Australian Politics

Human rights

Myopic compassion
What makes people driven by compassion support harsh refugee policies?

Photo by Wonderlane on Flickr

“Coming to a decision on this bill has been, without a doubt, one of the hardest decisions I have had to face – a choice between a bad option and a worse option.” This was how Senator Ricky Muir framed his decision to support the government’s migration bill just after 8 pm on the final parliamentary sitting day of the year. It was the beginning of a distinctly uncomfortable speech: Muir said he felt “forced into a corner”, a position he would not “wish on my worst enemies”; he reiterated that this had been “an extremely difficult process”.

He’d fielded calls that very day from people who work closely with detainees on Christmas Island. They’d “started to break down and cry as they were speaking about children who have been in detention since they were born”. Muir said those workers had told the detainees that they’d spoken with “the man whose decision it was to decide whether they would be out of detention before Christmas. That man wasn’t the Minister for Immigration; it was me”.

Muir wasn’t alone in his anguish. Palmer United Party senator Glenn Lazarus told the senate that “the sad truth is that we are a country that locks up defenceless children who have been washed up in our waters”. Lazarus and his PUP colleague Senator Dio Wang were voting for the bill, he assured us, so that the kids in detention would be out by Christmas. “We all should want children in detention to experience the joys of being a kid,” he said, “and experiencing a traditional Aussie Christmas filled with laughter, love and the excitement of opening presents.”

It’s tempting to dismiss Lazarus’ speech as sentimental – indeed, it’s all too easy to point out the absurdity of making Christmas an urgent deadline for kids who are predominantly Muslim – or to set aside Muir’s discomfort as insignificant in the larger context of asylum seeker politics. But to do so would be to miss an important thread running through the refugee debate in Australia.

There’s a tendency to caricature proponents of tougher asylum seeker measures as heartless political opportunists. Yet harsher policies are often ushered in by people motivated primarily by compassion. Back in 2012, Paris Aristotle, noted refugee rights advocate and member of an expert panel on asylum seekers convened by the then Labor government, explained to the Age's Michael Gordon that he was supporting the re-opening of detention centres on Nauru and Manus Island because of his concerns about deaths at sea. “I don't want to stay awake at night,” Aristotle told Gordon, “thinking about this issue and imagining how terrified a young kid or a woman would be in a violent ocean, slipping below the waterline with no one around to save them or protect them.”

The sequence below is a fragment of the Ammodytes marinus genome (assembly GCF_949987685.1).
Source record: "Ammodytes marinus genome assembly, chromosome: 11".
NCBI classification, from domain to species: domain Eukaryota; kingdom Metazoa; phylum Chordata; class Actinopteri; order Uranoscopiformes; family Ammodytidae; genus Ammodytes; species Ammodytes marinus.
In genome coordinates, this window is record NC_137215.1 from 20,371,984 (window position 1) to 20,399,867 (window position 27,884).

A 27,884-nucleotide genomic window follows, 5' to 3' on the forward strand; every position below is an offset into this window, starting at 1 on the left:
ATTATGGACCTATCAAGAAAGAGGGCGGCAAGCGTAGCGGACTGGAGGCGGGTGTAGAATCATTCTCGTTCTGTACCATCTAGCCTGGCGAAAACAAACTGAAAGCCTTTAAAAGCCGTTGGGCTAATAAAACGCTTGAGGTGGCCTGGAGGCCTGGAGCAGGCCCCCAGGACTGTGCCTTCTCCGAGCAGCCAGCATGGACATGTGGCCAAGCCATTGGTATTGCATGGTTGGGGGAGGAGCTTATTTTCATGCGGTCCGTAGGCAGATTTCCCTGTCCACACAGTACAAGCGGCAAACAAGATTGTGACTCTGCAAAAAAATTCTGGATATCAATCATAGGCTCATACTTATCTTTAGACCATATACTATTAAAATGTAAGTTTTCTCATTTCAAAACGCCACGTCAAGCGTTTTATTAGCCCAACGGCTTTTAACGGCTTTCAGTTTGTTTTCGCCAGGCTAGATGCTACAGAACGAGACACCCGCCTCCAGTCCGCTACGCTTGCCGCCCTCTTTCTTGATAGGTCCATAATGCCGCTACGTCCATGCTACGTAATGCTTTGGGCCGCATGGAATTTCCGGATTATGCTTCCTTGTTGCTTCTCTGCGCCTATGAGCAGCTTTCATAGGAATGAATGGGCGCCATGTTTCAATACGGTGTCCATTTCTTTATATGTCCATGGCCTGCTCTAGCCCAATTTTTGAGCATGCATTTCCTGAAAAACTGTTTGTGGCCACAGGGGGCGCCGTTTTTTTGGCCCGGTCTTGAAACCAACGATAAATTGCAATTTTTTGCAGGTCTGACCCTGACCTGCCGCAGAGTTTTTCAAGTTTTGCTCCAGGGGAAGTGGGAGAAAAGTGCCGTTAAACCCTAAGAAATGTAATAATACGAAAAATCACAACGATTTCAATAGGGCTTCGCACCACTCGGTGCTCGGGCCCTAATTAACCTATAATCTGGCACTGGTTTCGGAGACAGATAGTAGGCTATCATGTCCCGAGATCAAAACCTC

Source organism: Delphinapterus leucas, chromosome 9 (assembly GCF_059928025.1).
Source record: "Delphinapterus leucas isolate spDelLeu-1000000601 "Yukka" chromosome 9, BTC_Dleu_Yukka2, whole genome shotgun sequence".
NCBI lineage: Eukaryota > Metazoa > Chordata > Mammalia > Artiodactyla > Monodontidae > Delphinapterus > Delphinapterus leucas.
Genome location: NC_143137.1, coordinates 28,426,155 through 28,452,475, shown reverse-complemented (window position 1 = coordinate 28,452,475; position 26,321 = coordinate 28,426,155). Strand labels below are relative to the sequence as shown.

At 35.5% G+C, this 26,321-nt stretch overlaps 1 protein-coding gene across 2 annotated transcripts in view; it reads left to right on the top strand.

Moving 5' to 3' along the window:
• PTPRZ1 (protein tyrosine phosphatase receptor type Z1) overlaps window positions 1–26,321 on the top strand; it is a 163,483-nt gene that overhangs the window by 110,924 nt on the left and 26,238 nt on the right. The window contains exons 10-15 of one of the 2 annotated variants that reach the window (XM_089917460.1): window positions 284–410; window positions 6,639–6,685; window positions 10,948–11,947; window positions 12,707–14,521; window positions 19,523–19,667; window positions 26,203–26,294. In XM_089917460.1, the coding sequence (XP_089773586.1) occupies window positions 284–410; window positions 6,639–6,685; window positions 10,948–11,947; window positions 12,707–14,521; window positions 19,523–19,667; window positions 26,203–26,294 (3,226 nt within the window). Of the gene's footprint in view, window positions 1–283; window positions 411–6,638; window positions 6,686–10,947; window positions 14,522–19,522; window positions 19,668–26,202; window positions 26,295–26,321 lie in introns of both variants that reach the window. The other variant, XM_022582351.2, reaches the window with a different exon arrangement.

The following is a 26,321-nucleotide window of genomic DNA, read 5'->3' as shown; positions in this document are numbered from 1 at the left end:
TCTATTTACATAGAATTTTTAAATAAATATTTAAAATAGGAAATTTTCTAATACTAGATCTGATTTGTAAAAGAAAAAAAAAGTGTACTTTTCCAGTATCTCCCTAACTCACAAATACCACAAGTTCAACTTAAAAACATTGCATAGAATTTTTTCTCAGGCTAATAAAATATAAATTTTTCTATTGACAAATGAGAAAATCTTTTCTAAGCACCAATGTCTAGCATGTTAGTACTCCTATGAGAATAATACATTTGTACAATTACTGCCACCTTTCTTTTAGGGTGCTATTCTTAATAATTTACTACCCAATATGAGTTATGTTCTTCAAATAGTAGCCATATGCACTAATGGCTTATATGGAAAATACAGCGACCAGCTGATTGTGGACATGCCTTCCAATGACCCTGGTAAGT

The consequences of the bill passed by Muir, Lazarus and their colleagues in the senate may yet be worse than the horrors occasioned by the return to the Pacific Solution (including the deaths of two asylum seekers). Worse because the powers granted to the Immigration Minister are so wide-ranging and secretive that the Guardian's Ben Doherty has called Scott Morrison “the most powerful person in the Australian government”. They include the authority to detain people without charge, deport them to any country he chooses – including places where the person faces torture and persecution – and push asylum seeker boats out of Australian waters and leave them there.

That such morally vacuous laws can be passed with the assistance of those trying to act compassionately should no longer be a surprise to us. We’ve all heard about the road paved with good intentions. But it should be a lesson to us that compassion is not enough, not when the likes of Morrison are willing to leverage any advantage at all – including effectively holding children at ransom – to get what they want.

The problem isn’t a lack of compassion, but a lack of deep understanding. In his speech, Muir was anxious to reassure asylum seekers that the new fast-tracked system would not take away their rights to appeal to the federal courts. But that is only the right to judicial review, whereas the bill does in fact strip away rights to a merits review conducted by the Refugee Review Tribunal. That's only one example of many that have left refugee advocates dismayed at our lawmakers’ failure to understand the details of the complex legislation they are passing. And such miscomprehension isn’t helped by a debate rushed through thanks to the invocation of artificial deadlines: in this case the end of the parliamentary sitting year and getting asylum seeker children “home by Christmas”.

In many ways, the sentiments of Senators Muir and Lazarus on this issue are closer to the Australian public’s than we might think. They didn't pass Morrison’s bill because they’re racist (which is so often the easy progressive explanation for our obsession with stopping the boats); rather, they didn’t want to feel responsible for drowned kids, and nor did they want to feel responsible for locking them up. As Muir said in closing, he wanted to vote in a manner that “will be in the best interests of my fellow human beings”. The thing is, I believe him – it's just that compassion without profound reflection results in myopia: an incapacity to look past the immediate set of circumstances to see the bigger picture.

André Dao

André Dao is the co-founder of Behind the Wire, an oral history organisation documenting people’s lived experience of human rights abuses.


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